12/18/2012 State and Local Tax Alert: Vorys Wins Ohio Tax Case for Clients, Ohio Supreme Court Issues Decision in Beaver Excavating Co. v. Testa, $140 Million in Annual Gross Receipts Tax Proceeds Derived From Sales of Motor Vehicle Fuel Must be Spent
Attorneys & Professionals
With the recent commencement of the 130th Ohio General Assembly, 2013 is already shaping up to be a pivotal year for Ohio tax issues. With that in mind, the Vorys state and local tax team and the Vorys governmental relations team present the Top Ten Tax Topics to Watch for in 2013:
1. Severance Tax Amendments
Significant amendments to Ohio’s severance tax, which is imposed on the removal of natural resources from the ground, were proposed in 2012, and are likely to be reintroduced during 2013. If enacted, these amendments could have a significant effect on the amount of severance tax paid, and the use of those increased severance tax dollars.
2. Taxation of “MidStream” Entities
Midstream entities typically gather, transport and process oil, natural gas and other hydrocarbons. Currently, the law is not 100% clear regarding how mid-stream entities are treated for various Ohio tax law purposes. Amendments were proposed to clarify the Ohio tax treatment of these entities in 2012, and are likely to be reintroduced during 2013.
3. Real Property Taxation of Oil and Gas Producers
The Utica Shale boom has led to an increased focus on the real property taxation of mineral interests. The Ohio Department of Taxation takes the position that such minerals are not subject to real property tax until there is a producing well, at which point those interests are valued based on a statutory formula. Some county auditors, however, have taken a different approach, and valued and taxed non-producing interests. This development will likely continue to evolve during 2013.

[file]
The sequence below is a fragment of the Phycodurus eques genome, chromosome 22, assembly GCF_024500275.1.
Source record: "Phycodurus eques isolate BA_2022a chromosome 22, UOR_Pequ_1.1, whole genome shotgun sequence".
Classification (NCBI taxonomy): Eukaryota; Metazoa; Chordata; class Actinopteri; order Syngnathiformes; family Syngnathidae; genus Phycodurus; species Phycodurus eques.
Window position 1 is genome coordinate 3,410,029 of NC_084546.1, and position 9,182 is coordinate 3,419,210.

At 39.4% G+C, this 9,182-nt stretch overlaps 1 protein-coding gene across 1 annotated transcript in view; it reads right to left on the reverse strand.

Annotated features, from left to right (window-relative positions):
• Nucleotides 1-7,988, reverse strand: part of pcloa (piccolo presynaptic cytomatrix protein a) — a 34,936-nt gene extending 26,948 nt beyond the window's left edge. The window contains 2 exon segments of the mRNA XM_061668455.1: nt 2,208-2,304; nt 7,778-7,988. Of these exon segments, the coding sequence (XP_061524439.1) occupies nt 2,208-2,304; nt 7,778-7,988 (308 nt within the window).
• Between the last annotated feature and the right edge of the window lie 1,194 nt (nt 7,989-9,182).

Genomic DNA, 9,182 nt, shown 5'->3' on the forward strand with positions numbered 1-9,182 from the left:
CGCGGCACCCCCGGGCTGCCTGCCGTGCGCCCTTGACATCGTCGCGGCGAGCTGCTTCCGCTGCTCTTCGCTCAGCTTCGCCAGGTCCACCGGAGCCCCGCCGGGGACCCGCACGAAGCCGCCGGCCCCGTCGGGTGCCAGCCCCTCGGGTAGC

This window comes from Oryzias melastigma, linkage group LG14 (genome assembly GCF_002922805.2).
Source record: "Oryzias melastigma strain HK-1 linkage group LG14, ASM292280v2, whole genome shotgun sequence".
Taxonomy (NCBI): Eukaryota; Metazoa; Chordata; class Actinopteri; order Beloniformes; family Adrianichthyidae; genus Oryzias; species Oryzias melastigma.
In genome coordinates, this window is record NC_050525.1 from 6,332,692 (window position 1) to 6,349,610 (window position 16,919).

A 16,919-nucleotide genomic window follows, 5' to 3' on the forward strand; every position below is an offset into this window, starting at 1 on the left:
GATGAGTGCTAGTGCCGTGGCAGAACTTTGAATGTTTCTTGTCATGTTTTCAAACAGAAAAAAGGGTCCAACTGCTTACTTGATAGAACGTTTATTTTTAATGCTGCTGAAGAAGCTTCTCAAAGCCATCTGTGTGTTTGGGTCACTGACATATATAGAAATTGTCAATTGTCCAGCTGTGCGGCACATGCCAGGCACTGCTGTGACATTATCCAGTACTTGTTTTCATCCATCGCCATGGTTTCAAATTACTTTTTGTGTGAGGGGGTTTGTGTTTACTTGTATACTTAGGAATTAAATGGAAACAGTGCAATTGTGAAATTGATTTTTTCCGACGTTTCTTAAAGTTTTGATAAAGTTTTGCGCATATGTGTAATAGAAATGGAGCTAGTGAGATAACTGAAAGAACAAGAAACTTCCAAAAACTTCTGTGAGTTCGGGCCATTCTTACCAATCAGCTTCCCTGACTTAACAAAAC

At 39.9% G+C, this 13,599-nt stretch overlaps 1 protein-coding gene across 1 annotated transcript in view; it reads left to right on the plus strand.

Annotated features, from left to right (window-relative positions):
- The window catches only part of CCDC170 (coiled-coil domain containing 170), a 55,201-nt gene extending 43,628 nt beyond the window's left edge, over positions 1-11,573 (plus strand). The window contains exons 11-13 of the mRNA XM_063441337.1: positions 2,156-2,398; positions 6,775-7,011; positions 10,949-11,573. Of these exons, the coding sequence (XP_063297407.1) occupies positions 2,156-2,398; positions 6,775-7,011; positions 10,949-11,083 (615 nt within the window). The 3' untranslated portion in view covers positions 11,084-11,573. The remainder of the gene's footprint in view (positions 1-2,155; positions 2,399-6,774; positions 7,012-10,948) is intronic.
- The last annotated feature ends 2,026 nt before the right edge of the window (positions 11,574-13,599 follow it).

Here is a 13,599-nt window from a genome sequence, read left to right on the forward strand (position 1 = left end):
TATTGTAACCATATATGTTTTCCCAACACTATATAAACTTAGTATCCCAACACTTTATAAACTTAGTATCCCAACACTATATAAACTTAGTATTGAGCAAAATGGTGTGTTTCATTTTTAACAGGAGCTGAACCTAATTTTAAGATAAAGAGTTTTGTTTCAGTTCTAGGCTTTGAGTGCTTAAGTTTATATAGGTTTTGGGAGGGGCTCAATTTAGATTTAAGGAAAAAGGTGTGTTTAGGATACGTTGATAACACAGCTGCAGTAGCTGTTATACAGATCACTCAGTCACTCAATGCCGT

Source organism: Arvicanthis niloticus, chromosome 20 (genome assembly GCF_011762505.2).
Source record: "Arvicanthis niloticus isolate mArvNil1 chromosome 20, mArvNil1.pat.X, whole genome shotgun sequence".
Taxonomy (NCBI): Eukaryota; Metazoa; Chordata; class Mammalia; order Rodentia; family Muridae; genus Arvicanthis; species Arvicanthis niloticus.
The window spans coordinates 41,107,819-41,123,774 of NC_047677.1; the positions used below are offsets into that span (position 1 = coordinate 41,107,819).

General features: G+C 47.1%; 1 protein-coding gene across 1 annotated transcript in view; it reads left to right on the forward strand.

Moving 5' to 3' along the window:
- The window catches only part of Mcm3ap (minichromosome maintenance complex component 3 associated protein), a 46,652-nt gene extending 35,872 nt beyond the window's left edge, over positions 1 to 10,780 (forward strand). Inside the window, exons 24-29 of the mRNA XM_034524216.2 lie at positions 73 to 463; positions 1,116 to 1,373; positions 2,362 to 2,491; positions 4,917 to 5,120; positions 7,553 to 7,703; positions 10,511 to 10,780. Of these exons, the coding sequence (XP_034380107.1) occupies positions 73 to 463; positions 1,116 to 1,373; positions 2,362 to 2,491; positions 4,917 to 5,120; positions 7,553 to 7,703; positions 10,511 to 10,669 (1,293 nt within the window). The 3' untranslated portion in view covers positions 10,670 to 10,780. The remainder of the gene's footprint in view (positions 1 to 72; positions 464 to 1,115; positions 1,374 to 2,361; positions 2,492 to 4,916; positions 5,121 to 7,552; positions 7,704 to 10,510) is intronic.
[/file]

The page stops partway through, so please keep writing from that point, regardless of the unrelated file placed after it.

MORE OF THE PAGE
4. Potential Changes to Key Sales and Use Tax Exemptions and Exceptions
Manufacturers, oil and gas producers and others have historically received the benefit of specific exemptions and exceptions for Ohio sales and use tax purposes. As the state continues to evaluate ways to raise revenue, it is possible that these key exemptions and exceptions could be affected.
5. Taxes on Certain Services
As part of larger discussions regarding potentially reducing or eliminating the state personal income tax, proposals have been made to expand the application of the state sales tax to the provision of professional services such as accounting, legal and business consulting, as well as to services provided at establishments such as barbershops and parking facilities. To that end, it is expected that proposed new taxes on services in Ohio will be advanced and debated as part of state tax reform discussions during 2013.
6. Proposed Elimination of Various Tax Expenditures
Also as part of the larger state tax reform discussion, several organizations have been advocating the elimination of state “tax expenditures” – tax credits and tax exemptions made available to particular businesses and industry segments – under the argument that this will increase state tax revenues and create an even playing field for all businesses in Ohio. As tax-related discussions heat up in 2013, it is likely that there will be renewed calls for the state to undertake a comprehensive review in this area with an eye toward reducing or eliminating various state tax expenditures.